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White House Needs To Wake Up To Iranian Threat – OpEd

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By Luke Coffey*

US and Syrian opposition forces last week came under drone attack at Al-Tanf base in southeastern Syria. Iran has been accused of being behind the attack. At least five drones armed with bombs attacked both the US side of the base and the side housing Syrian opposition fighters. Luckily, there were no casualties. Media reports state that American forces were warned of the attack in advance, but this has not been confirmed. According to US officials, Tehran provided the drones and gave the green light for the attack, but the attack itself did not originate in Iran.

Al-Tanf has served as a remote, but crucially located, US military outpost since 2016. The base is in an area where the Syrian, Jordanian and Iraqi borders converge. Key transit routes also crisscross the region. Because of its strategic location, and the presence of the US military, Al-Tanf has been a thorn in the side of Tehran when it comes to its ambitions to create a land corridor linking Iran with its Hezbollah proxy in Lebanon. An attack on Al-Tanf from Iranian drones is unprecedented and will serve as a test for President Joe Biden. Many around the world will be watching to see how he responds.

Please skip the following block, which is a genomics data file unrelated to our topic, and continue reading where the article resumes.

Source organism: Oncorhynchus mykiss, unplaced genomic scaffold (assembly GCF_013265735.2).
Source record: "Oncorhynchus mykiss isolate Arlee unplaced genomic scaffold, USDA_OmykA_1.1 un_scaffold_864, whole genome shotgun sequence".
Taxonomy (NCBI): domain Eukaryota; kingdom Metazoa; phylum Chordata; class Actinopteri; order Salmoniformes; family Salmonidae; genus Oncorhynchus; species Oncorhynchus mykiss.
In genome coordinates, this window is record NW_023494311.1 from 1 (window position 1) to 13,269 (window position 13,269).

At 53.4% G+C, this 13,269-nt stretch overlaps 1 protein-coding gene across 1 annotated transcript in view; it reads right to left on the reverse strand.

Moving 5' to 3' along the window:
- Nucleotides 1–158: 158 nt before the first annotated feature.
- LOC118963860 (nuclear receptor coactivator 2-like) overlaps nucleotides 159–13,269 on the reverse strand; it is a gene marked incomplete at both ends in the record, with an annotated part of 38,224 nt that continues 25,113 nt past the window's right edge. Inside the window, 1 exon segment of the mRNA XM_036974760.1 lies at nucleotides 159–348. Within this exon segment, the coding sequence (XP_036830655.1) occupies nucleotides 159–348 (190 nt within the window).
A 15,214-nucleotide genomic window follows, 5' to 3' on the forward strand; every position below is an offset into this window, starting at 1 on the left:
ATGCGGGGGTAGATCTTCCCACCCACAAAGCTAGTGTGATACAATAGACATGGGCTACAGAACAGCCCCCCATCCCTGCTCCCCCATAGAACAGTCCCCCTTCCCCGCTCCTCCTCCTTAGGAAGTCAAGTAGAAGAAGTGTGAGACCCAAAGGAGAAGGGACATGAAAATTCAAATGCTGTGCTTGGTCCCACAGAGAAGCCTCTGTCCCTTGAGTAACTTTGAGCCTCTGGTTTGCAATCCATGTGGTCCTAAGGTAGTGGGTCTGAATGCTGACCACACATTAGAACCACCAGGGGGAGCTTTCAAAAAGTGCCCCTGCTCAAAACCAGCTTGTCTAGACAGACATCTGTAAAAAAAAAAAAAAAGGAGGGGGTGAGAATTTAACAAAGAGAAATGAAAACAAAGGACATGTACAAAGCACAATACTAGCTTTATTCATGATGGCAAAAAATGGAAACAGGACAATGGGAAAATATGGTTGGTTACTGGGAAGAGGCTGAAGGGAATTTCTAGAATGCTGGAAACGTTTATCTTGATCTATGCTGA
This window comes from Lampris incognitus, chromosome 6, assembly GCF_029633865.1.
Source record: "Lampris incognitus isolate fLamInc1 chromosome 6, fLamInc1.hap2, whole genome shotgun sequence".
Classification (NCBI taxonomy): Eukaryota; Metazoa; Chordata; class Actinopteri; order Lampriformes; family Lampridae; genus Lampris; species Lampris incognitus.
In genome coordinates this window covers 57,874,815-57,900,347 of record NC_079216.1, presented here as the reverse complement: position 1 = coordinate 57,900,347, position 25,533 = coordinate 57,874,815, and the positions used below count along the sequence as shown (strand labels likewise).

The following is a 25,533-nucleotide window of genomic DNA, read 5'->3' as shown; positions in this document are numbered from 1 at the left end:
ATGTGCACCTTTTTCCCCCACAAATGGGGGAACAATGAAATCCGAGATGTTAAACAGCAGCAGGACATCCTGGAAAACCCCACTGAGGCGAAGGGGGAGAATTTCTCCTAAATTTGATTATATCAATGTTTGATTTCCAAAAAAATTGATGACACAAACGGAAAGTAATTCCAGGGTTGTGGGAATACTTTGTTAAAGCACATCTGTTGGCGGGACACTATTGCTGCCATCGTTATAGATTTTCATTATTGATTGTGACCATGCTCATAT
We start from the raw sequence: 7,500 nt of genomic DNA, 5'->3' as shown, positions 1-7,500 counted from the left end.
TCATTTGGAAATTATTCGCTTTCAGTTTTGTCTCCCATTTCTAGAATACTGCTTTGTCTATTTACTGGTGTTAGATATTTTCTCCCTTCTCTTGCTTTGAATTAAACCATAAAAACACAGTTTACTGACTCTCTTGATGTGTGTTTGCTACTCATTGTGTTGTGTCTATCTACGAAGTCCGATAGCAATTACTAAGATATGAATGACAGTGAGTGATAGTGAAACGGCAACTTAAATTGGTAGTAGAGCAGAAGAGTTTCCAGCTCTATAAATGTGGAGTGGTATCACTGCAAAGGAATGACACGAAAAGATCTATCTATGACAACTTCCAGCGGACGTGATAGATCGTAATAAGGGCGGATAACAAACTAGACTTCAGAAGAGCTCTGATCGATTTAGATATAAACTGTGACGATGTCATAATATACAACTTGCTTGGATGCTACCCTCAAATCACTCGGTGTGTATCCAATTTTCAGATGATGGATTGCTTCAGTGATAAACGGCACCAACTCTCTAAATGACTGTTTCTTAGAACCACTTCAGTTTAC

On the one hand, the Biden administration is desperate to resume talks with Iran over Tehran’s nuclear program. However, on the other hand, some senior officials are acutely aware of how the chaotic US withdrawal from Afghanistan showed American weakness to the world. Undoubtedly, the Taliban’s victory in Afghanistan has emboldened adversaries like Iran to challenge the US, and something must be done to push back.

The drone attack should be a wake-up call for the White House. Biden is less than a year into his presidency and there is still time for the administration to take responsible and reasonable steps to deter Iranian aggression. But in order to do so, there are four things that need to be done.

The first thing is to scrap the talks with Iran over its nuclear program and revert to the Trump administration’s maximum pressure campaign against Tehran. This week, Tehran announced that it wants to resume talks in November. The US should not be fooled into thinking that President Ebrahim Raisi will negotiate in good faith. With Iran now in the driving seat by setting the timeline for the talks, and on the heels of its role in the attack against Al-Tanf, the talks will be a waste of time for the US. Until Washington can change the geopolitical situation in the Middle East back to its advantage, there is no reason to hold the talks.

Secondly, Biden should build on the successes of the Abraham Accords and try speeding up the normalization of relations between even more Arab states and Israel. The historic diplomatic breakthrough that resulted in the UAE, Bahrain, Sudan and Morocco agreeing to establish diplomatic relations with Tel Aviv is perhaps one of the greatest foreign policy accomplishments of the Trump administration.